By Michael Olenick, creator of FindtheFraud, a crowd sourced foreclosure document review system (still in alpha). You can follow him on Twitter at @michael_olenick or read his blog, Seeing Through Data
CalculatedRisk has issued another housing cheerleader article, noting the inventory decline, especially in his back-yard, Some more comments on Housing Inventory.
It’s a shorter than usual than piece so here’s a shorter than usual rebuttal: housing inventory is completely divorced from market reality. Much like the laws of physics don’t apply when studying quantum phenomenon the metrics surrounding housing market price discovery are temporarily suspended until the shadow inventory is accounted for and disappears.
CR admittedly slightly tempered enthusiasm stems from an article noting housing inventories are their lowest since 2005, and repeats last month’s post the lower inventory will “lead to less downward pressure on prices.” More tellingly, about twelve hours earlier he posted that CoreLogic’s latest report showing another monthly decline in house prices.
Every day in foreclosure court bank lawyers argue in favor of never-ending delays. Last week I saw a borrower who thought the bank lawyer represented him because the mill attorney faced the wrath of an angry foreclosure judge while arguing for yet another delayed sale date. I went to talk to the borrower but he interrupted me to ask “his lawyer” what he should do now.
Countless homes here in FL are in REO status with no literally no sign of being for sale; no MLS listing, no sign on the front lawn .. nothing. Except for court records, and the lousy job property maintenance companies do maintaining the houses, you’d never know they’re waiting to be sold. Even the NY Times ran an article, “When Living In Limbo Avoids Living on the Street,” noting banks sometimes ask borrowers to stay put after a foreclosure, to live for free, in exchange for maintaining the property and paying the utility bills. Banks even pay the house insurance.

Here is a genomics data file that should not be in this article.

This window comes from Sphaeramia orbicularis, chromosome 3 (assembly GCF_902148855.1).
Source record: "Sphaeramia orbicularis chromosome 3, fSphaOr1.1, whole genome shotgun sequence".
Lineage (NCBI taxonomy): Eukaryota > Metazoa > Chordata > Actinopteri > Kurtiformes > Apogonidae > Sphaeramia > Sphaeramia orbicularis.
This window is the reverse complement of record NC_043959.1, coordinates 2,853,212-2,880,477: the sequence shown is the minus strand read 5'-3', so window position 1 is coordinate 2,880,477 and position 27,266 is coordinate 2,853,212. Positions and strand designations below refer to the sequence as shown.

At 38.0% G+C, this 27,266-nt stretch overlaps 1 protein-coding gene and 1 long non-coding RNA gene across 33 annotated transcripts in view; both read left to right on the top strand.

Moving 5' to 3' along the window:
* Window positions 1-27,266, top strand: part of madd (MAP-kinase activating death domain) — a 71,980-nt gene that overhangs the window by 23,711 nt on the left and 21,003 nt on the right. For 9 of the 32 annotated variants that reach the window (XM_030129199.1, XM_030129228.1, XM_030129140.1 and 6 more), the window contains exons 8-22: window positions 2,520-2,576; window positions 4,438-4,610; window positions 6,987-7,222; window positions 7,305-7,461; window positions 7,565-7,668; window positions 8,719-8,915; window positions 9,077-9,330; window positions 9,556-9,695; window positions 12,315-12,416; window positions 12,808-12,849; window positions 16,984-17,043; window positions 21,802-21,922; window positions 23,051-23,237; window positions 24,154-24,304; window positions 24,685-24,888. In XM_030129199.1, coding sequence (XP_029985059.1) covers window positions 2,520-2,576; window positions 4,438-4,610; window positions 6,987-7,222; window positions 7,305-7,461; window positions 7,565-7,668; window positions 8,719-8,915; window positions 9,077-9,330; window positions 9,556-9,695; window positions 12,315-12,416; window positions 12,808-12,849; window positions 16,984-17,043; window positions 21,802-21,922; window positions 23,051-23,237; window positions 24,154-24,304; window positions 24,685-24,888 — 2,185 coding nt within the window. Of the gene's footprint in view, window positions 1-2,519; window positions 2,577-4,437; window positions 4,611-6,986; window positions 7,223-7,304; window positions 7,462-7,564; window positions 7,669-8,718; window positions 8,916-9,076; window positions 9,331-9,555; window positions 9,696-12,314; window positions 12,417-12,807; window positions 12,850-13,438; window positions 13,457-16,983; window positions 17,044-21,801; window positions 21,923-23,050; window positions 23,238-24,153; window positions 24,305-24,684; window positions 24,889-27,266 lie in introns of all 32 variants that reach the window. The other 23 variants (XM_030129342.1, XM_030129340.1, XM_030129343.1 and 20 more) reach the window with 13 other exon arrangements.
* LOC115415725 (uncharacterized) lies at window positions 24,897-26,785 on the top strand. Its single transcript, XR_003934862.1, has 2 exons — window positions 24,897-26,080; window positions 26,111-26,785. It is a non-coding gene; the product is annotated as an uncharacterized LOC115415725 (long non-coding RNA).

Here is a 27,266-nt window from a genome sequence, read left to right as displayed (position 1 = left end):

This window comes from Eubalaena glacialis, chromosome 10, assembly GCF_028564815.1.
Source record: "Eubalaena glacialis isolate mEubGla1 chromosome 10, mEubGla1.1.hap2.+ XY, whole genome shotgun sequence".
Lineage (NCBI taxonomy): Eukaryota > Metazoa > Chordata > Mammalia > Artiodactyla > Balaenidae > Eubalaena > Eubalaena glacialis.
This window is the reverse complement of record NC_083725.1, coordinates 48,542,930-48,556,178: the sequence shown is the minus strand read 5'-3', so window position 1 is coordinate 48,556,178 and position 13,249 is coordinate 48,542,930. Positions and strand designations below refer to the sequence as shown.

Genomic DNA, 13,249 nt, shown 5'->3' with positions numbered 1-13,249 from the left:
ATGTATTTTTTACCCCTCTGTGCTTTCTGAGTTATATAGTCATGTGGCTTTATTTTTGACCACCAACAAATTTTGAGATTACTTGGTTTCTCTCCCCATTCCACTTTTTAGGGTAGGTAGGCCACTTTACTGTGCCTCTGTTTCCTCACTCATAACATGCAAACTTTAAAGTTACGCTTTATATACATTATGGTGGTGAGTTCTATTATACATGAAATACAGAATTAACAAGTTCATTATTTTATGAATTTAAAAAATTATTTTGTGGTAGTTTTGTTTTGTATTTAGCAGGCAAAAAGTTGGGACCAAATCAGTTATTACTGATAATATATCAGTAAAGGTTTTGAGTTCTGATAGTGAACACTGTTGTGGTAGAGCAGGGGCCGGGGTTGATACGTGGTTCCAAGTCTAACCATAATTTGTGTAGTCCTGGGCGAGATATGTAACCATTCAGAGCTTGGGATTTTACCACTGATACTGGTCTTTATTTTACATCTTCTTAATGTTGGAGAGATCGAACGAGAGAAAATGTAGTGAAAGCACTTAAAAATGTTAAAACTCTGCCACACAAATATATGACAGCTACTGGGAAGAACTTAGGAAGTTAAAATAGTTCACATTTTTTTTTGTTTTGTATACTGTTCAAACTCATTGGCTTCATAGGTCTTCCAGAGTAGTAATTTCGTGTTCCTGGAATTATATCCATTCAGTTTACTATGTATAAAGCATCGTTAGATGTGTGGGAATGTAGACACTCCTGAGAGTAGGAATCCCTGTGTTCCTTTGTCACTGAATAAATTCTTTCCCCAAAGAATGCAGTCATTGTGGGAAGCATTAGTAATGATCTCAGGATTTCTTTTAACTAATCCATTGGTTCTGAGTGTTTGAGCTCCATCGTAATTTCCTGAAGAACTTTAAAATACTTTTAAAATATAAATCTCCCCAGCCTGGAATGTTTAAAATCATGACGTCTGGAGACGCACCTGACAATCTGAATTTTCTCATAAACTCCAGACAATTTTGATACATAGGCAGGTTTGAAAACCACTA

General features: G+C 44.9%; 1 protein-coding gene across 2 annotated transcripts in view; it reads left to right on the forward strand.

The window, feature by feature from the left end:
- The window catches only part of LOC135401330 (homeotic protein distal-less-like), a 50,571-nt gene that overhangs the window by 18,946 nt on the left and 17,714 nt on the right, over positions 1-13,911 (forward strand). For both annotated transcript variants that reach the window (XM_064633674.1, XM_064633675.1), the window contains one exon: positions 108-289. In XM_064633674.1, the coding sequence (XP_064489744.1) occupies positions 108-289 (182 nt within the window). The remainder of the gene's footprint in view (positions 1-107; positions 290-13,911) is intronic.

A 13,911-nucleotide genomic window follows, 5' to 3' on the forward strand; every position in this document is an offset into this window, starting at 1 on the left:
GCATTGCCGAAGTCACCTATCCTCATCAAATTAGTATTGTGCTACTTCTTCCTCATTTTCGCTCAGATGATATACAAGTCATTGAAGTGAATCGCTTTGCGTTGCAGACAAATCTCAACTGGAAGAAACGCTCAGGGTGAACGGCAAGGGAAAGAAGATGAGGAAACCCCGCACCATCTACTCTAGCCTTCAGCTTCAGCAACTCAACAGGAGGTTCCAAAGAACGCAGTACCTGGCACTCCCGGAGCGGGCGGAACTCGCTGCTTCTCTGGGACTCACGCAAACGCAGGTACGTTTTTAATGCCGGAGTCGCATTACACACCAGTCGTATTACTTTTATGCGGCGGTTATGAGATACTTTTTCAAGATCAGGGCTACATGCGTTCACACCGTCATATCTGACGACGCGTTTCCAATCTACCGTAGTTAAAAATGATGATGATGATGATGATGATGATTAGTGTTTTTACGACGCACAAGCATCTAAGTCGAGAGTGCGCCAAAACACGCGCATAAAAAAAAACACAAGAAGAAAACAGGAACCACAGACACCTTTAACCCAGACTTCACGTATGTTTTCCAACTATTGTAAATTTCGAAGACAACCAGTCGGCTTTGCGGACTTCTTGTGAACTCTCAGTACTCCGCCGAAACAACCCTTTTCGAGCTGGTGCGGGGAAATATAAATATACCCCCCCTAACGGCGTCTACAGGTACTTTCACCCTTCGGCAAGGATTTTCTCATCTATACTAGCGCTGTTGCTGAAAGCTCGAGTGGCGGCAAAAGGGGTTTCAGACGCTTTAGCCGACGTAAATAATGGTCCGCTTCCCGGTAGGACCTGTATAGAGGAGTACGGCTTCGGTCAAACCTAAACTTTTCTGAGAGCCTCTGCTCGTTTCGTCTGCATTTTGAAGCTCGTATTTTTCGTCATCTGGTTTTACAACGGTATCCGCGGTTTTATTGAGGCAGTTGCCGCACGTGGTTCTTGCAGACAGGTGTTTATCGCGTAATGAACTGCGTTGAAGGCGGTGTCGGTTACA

We know that GSE REO volumes are down, but we also know that’s because they’re selling the houses in bulk to investors. That takes the homes out of the shadow inventory counts, which count only foreclosures, but they remain like an off-balance sheet liability. These may be non-liabilities to accountants but they become very real when the costs materialize.
Sellers “waiting for a better market” remind me of my time in Silicon Valley during the dot-com days when people thought their already hyper-inflated stocks would go up higher, only to see their dot-com riches crash and burn. If you want to sell your house anytime soon then sell it now, while the price declines are being artificially dampened by inventory management.
Pump and dump promotion is an ancient problem; promoters pump up the value of an obscure inexpensive stock, sell at the peak, then leave those who received a “hot stock tip” holding the bag as the penny-stock craters. The only difference between traditional pump-and-dump promoters and current housing price cheerleaders are nicer offices, better clothing, and more zeros.